Place this on a plate and serve with a green salad and the skewered vegetables. Or you can make some of those grilled dinner pillows, which can cook directly over the coals while the fish cooks in the center of the grill.

Like most dishes, this will be easier to cook the third time than the first time. But it's not so difficult the first time that you'll regret you passed up the hot dogs and pre-formed frozen hamburger patties. If you've got flavoring ideas for fish, feel free to share them in the comments. I think it will be a while before I turn my oven on again, how about you?

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Comments

tozé / August 5, 2006 5:49 AM

the best fish for grilling are undoubtly sea brimm, sea bass and mackarel. there are a few others, such as the tilapia you used (i'm not even sure you can find sea bass or sea brimm where you live, i live by the sea), but as far as grilling goes, i rather grill my fish with the scales and not gutted. granted, this will sour some type of fish, but most will retain the juices from the fat, and since you grilled with the scales, once it's done the skin will peel whole off, like a coat.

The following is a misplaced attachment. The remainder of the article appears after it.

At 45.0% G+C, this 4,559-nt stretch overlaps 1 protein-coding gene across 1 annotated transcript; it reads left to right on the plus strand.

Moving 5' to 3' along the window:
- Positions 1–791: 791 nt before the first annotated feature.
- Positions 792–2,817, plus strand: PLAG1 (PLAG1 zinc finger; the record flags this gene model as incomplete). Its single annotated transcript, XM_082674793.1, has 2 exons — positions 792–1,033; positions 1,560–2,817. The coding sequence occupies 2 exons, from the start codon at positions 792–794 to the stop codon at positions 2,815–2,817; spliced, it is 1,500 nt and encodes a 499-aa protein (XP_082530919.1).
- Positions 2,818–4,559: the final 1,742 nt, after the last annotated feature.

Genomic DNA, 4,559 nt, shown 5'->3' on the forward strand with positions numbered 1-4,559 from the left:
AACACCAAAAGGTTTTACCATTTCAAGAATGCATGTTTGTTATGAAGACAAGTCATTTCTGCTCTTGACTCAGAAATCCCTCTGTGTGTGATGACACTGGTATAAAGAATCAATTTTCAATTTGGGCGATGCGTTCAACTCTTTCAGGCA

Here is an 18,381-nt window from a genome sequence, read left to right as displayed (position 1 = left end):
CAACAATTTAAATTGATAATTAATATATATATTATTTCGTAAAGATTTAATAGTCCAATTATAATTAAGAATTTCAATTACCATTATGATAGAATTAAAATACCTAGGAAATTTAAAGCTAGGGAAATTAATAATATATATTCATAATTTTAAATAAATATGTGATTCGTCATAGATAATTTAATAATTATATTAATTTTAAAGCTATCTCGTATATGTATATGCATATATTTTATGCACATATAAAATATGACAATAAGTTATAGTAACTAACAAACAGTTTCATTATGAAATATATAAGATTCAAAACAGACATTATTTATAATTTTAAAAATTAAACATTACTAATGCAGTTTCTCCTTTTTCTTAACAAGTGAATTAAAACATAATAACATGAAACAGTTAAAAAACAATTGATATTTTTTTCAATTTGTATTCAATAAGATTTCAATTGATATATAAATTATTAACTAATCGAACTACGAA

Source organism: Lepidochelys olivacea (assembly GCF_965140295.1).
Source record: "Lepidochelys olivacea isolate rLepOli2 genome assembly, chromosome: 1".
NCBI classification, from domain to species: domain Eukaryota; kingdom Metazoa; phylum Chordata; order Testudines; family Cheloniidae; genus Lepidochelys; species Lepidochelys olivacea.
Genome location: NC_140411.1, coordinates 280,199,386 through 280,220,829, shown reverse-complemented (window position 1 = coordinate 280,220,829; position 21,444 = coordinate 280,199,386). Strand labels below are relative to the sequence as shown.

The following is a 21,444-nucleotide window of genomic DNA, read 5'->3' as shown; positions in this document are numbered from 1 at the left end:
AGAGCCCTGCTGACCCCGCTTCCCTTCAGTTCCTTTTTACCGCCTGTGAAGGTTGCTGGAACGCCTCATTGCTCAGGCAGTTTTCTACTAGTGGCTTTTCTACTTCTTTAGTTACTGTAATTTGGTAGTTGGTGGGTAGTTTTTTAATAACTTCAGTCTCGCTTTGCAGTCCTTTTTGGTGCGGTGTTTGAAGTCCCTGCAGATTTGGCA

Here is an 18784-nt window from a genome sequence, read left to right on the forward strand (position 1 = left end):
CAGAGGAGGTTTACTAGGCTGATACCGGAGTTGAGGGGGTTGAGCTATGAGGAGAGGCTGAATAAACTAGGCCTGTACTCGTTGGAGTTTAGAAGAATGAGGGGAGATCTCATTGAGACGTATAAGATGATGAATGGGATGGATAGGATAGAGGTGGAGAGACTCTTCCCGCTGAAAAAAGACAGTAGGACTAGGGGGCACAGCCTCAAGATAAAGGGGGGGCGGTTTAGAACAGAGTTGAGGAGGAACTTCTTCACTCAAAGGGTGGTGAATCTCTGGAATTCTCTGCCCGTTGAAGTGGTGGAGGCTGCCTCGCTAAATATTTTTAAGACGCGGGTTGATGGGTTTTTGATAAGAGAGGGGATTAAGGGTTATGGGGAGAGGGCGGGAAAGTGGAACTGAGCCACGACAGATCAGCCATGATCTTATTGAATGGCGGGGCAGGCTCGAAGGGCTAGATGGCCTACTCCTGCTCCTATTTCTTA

also, the best way to move a fish around the grill is grabbing by it's head with a metal tweezer. it's one of the hardest parts of the fish, and if you smash it a bit it won't really matter since you'll probably not eat it.

finally (whew!), when picking fish, look at it's eyes. if they're clear as glass, they're fresh. bloodshot eyes are not so good. checking the gills for blood is also a good idea, altough less scrupulous individuals might smear blood there to make it look fresh. :)